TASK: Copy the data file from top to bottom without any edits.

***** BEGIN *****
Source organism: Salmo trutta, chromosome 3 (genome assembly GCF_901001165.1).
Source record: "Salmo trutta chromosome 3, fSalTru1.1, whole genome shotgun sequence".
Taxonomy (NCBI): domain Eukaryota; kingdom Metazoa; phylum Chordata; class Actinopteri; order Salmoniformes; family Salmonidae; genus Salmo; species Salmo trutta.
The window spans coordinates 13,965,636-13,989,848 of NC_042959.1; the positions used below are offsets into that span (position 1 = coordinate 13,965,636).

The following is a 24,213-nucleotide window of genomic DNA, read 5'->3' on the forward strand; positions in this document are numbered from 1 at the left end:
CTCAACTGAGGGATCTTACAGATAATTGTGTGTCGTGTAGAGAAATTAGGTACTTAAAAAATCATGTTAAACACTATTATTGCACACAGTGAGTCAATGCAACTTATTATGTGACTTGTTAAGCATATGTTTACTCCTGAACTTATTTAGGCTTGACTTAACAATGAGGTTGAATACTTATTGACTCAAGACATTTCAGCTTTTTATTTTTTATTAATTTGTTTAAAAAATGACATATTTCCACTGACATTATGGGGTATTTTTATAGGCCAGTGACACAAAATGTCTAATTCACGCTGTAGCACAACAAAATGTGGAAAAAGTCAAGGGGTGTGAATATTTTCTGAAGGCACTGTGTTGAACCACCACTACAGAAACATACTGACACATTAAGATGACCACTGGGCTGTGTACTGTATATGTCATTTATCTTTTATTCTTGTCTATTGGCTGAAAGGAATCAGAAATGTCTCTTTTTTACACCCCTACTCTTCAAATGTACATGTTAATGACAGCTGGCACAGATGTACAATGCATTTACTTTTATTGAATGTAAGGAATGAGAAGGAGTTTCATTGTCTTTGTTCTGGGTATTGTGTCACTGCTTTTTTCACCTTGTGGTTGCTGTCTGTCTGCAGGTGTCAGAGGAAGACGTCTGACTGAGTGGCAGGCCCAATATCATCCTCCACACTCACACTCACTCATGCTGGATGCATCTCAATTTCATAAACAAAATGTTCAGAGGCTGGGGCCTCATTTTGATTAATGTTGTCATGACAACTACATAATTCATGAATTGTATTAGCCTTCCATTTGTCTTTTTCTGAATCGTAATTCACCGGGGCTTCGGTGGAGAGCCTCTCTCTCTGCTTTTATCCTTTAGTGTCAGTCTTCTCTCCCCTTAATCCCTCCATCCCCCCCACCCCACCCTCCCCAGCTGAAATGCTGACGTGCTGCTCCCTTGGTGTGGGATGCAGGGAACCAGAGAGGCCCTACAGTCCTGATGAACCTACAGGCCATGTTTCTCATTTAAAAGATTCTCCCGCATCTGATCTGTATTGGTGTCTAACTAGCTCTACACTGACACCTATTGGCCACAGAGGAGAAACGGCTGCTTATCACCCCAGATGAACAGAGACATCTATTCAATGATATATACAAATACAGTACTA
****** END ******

Source organism: Salmo trutta, chromosome 3 (genome assembly GCF_901001165.1).
Source record: "Salmo trutta chromosome 3, fSalTru1.1, whole genome shotgun sequence".
Taxonomy (NCBI): domain Eukaryota; kingdom Metazoa; phylum Chordata; class Actinopteri; order Salmoniformes; family Salmonidae; genus Salmo; species Salmo trutta.
The window spans coordinates 13,965,636-13,989,848 of NC_042959.1; the positions used below are offsets into that span (position 1 = coordinate 13,965,636).

The following is a 24,213-nucleotide window of genomic DNA, read 5'->3' on the forward strand; positions in this document are numbered from 1 at the left end:
CTCAACTGAGGGATCTTACAGATAATTGTGTGTCGTGTAGAGAAATTAGGTACTTAAAAAATCATGTTAAACACTATTATTGCACACAGTGAGTCAATGCAACTTATTATGTGACTTGTTAAGCATATGTTTACTCCTGAACTTATTTAGGCTTGACTTAACAATGAGGTTGAATACTTATTGACTCAAGACATTTCAGCTTTTTATTTTTTATTAATTTGTTTAAAAAATGACATATTTCCACTGACATTATGGGGTATTTTTATAGGCCAGTGACACAAAATGTCTAATTCACGCTGTAGCACAACAAAATGTGGAAAAAGTCAAGGGGTGTGAATATTTTCTGAAGGCACTGTGTTGAACCACCACTACAGAAACATACTGACACATTAAGATGACCACTGGGCTGTGTACTGTATATGTCATTTATCTTTTATTCTTGTCTATTGGCTGAAAGGAATCAGAAATGTCTCTTTTTTACACCCCTACTCTTCAAATGTACATGTTAATGACAGCTGGCACAGATGTACAATGCATTTACTTTTATTGAATGTAAGGAATGAGAAGGAGTTTCATTGTCTTTGTTCTGGGTATTGTGTCACTGCTTTTTTCACCTTGTGGTTGCTGTCTGTCTGCAGGTGTCAGAGGAAGACGTCTGACTGAGTGGCAGGCCCAATATCATCCTCCACACTCACACTCACTCATGCTGGATGCATCTCAATTTCATAAACAAAATGTTCAGAGGCTGGGGCCTCATTTTGATTAATGTTGTCATGACAACTACATAATTCATGAATTGTATTAGCCTTCCATTTGTCTTTTTCTGAATCGTAATTCACCGGGGCTTCGGTGGAGAGCCTCTCTCTCTGCTTTTATCCTTTAGTGTCAGTCTTCTCTCCCCTTAATCCCTCCATCCCCCCCACCCCACCCTCCCCAGCTGAAATGCTGACGTGCTGCTCCCTTGGTGTGGGATGCAGGGAACCAGAGAGGCCCTACAGTCCTGATGAACCTACAGGCCATGTTTCTCATTTAAAAGATTCTCCCGCATCTGATCTGTATTGGTGTCTAACTAGCTCTACACTGACACCTATTGGCCACAGAGGAGAAACGGCTGCTTATCACCCCAGATGAACAGAGACATCTATTCAATGATATATACAAATACAGTACTA